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Transcutaneous electrical nerve stimulation (TENS) for cancer-related pain in adults

Hurlow A, Bennett MI, Robb KA, Johnson MI, Simpson KH, Oxberry SG
Published Online: 
14 March 2012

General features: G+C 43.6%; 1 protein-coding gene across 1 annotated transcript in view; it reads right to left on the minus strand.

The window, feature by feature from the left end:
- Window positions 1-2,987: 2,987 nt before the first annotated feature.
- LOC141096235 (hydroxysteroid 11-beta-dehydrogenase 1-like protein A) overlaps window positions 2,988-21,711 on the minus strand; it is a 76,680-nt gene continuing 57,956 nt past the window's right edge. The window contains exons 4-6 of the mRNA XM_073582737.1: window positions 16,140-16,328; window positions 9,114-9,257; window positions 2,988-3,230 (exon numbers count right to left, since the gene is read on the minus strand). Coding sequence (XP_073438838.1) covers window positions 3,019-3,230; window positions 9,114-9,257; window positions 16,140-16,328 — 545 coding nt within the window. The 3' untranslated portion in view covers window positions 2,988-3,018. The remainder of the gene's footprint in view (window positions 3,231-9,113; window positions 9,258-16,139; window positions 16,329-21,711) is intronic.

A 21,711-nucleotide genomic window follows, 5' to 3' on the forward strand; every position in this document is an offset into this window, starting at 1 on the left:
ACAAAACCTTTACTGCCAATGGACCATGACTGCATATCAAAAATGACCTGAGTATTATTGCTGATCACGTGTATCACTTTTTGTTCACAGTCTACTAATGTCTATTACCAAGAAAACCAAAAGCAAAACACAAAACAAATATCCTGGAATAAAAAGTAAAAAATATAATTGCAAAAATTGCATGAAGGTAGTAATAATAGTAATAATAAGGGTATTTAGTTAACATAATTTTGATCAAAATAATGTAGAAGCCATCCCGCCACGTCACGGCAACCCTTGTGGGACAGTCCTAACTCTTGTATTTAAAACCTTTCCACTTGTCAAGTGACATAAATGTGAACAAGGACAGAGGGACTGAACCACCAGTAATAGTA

Cancer-related pain is complex and multidimensional but is mostly managed using drug therapy. There is increasing recognition of the need for non-drug approaches and TENS may have a significant role to play. Only one new study met eligibility criteria for this review update, making at total of three included studies. TENS was given to 15 participants in one study, 41 participants in the other and 24 participants in the most recently included study. The newly included study suggested TENS might improve cancer bone pain on movement, but as a pilot study it was not designed to determine the impact of TENS on pain. The two studies in the previous review did not show that TENS significantly improved cancer pain. One study did not have sufficient participants to determine whether or not TENS had an effect. TENS was well tolerated in all three studies. There were significant differences in participants, treatments, procedures and symptom measurement tools used in the studies. In two of the studies some participants were able to identify when they received active TENS and when they received placebo. Consequently, there is insufficient evidence to judge whether TENS should be used in adults with cancer-related pain. Further research using well designed clinical trials is needed to improve knowledge in this field.